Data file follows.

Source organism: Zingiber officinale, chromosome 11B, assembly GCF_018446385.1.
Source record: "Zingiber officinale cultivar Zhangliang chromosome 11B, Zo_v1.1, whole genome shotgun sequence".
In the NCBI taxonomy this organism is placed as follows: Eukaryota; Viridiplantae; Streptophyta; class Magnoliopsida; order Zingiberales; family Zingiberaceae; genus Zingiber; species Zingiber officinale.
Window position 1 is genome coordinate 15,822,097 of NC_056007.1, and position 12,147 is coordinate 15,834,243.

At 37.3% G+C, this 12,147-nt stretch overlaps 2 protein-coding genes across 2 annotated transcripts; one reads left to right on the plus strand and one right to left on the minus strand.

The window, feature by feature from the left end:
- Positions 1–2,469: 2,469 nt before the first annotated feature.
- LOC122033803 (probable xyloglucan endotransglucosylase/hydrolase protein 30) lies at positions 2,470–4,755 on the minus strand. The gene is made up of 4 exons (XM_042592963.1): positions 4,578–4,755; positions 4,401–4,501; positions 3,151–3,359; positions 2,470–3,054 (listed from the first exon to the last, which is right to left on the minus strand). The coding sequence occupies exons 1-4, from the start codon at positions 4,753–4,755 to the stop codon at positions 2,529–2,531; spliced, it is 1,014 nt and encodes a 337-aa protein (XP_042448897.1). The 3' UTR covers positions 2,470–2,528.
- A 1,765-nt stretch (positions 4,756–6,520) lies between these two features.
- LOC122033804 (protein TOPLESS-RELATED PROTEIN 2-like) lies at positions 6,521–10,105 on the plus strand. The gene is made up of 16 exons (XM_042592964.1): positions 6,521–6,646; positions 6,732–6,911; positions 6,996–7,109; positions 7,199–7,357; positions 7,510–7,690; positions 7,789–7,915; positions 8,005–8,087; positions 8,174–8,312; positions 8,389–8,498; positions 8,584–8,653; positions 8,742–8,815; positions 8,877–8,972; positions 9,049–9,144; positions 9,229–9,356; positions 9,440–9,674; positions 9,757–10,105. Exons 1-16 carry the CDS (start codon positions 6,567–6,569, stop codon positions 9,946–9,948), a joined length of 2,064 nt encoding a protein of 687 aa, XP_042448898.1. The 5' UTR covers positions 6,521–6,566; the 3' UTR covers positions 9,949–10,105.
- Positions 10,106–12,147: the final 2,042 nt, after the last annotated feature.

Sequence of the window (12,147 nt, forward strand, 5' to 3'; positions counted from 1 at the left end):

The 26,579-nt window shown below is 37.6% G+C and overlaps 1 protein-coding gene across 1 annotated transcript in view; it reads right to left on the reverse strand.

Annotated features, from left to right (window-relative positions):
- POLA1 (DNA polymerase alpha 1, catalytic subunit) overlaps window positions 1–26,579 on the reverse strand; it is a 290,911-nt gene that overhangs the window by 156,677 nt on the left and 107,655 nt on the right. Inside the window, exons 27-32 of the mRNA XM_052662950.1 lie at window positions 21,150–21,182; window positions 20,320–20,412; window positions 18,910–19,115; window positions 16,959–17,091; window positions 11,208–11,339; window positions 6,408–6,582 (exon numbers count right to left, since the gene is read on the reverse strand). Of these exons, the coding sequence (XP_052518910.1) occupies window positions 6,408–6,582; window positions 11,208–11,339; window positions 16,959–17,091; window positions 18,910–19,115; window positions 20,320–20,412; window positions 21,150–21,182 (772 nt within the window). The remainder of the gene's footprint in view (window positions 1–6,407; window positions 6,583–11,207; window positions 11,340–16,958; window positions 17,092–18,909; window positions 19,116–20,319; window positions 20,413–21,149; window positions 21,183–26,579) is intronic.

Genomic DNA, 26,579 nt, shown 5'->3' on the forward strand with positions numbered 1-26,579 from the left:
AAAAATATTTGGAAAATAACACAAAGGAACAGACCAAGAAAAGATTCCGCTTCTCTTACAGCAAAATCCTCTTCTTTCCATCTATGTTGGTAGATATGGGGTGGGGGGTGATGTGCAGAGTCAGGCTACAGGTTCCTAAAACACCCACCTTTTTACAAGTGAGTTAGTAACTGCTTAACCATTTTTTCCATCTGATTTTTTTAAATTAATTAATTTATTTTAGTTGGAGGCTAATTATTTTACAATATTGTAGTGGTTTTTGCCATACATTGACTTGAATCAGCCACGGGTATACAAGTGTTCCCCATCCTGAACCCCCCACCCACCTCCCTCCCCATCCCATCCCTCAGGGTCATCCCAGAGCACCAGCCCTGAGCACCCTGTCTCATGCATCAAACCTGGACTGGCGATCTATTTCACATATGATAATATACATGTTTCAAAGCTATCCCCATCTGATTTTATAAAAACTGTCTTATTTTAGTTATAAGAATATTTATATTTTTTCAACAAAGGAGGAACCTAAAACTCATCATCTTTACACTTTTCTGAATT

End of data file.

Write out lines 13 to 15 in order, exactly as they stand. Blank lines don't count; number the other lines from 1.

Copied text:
The 26,579-nt window shown below is 37.6% G+C and overlaps 1 protein-coding gene across 1 annotated transcript in view; it reads right to left on the reverse strand.

Annotated features, from left to right (window-relative positions):
- POLA1 (DNA polymerase alpha 1, catalytic subunit) overlaps window positions 1–26,579 on the reverse strand; it is a 290,911-nt gene that overhangs the window by 156,677 nt on the left and 107,655 nt on the right. Inside the window, exons 27-32 of the mRNA XM_052662950.1 lie at window positions 21,150–21,182; window positions 20,320–20,412; window positions 18,910–19,115; window positions 16,959–17,091; window positions 11,208–11,339; window positions 6,408–6,582 (exon numbers count right to left, since the gene is read on the reverse strand). Of these exons, the coding sequence (XP_052518910.1) occupies window positions 6,408–6,582; window positions 11,208–11,339; window positions 16,959–17,091; window positions 18,910–19,115; window positions 20,320–20,412; window positions 21,150–21,182 (772 nt within the window). The remainder of the gene's footprint in view (window positions 1–6,407; window positions 6,583–11,207; window positions 11,340–16,958; window positions 17,092–18,909; window positions 19,116–20,319; window positions 20,413–21,149; window positions 21,183–26,579) is intronic.